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The Massive Prize Luring Miners to the Stars

The Massive Prize Luring Miners to the Stars

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Contributions

  • A real-life sci-fi story. Reminds me of the Ray Bradbury tales I read as a kid. But I still don't see the economic case for mining asteroids. When you see how many rail cars it takes to move iron ore and iron ingots to smelters and mills, I wonder how much it would cost to safely bring these heavy piles

    A real-life sci-fi story. Reminds me of the Ray Bradbury tales I read as a kid. But I still don't see the economic case for mining asteroids. When you see how many rail cars it takes to move iron ore and iron ingots to smelters and mills, I wonder how much it would cost to safely bring these heavy piles of metal back to earth. Unfortunately, the article makes no mention of the economics of space mining, and more importantly, bringing these metals back to earth.

  • Interesting view of NASA's OSIRIS-Rex mission, but we're a long way off from mining yet (this is a seven-year mission to return up to 2,000 grams). But it is exciting to think of the possibilities! Personally It's cool to think maybe we can eventually use materials in space to 3-D print parts to enable

    Interesting view of NASA's OSIRIS-Rex mission, but we're a long way off from mining yet (this is a seven-year mission to return up to 2,000 grams). But it is exciting to think of the possibilities! Personally It's cool to think maybe we can eventually use materials in space to 3-D print parts to enable further exploration. More about the mission at: https://www.nasa.gov/content/osiris-rex-overview

  • For travelers there is a company called World View. I don’t understand the valuations, based on what? Volume, scarcity, etc. It appears there is no known way to mine today at this minute, I would call that one serious barrier to entry. The is wholly speculative and a necessary exploration. I hope it’s

    For travelers there is a company called World View. I don’t understand the valuations, based on what? Volume, scarcity, etc. It appears there is no known way to mine today at this minute, I would call that one serious barrier to entry. The is wholly speculative and a necessary exploration. I hope it’s done reasonably in time, resources and money.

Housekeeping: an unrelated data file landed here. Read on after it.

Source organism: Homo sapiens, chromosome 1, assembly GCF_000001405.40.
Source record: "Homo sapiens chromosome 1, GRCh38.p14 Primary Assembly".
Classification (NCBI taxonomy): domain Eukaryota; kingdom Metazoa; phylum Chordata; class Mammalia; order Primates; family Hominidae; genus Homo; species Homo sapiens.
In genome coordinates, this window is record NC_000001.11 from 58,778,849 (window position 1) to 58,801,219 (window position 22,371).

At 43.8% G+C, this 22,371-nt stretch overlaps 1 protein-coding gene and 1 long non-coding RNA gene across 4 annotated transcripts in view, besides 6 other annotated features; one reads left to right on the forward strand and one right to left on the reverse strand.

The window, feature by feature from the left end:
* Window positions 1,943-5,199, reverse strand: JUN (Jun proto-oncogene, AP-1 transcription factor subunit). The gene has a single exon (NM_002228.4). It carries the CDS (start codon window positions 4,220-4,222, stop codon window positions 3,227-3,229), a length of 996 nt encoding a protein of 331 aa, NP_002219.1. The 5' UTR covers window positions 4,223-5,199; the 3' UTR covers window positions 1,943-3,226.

• A single asteroid is worth 192x the GDP of Earth! Incredible.

    The irony of valuing those gold mines of the stars floating around our solar system, is that it's not their raw materials which provide the most long term economic benefits. It's the water, used to make rocket fuel. So we can refuel things

    A single asteroid is worth 192x the GDP of Earth! Incredible.

    The irony of valuing those gold mines of the stars floating around our solar system, is that it's not their raw materials which provide the most long term economic benefits. It's the water, used to make rocket fuel. So we can refuel things in space. You get the idea.

    In fact, those very resources would undoubtedly have a significant negative impact on our planetary economy (oversupply). I suspect that regulators would step in to place extreme limitations on the ability to bring the abundance of resources out there back to earth. Which is fine.

    We are much better served keeping them in space to develop the infrastructure and technologies needed for the next generation of inner-planetary exploration.

  • Fascinating peek into the future. It’s exciting to consider what industries and jobs will spring up that we can’t even fathom (as if you told a person you were going to be a data scientist...in 1932).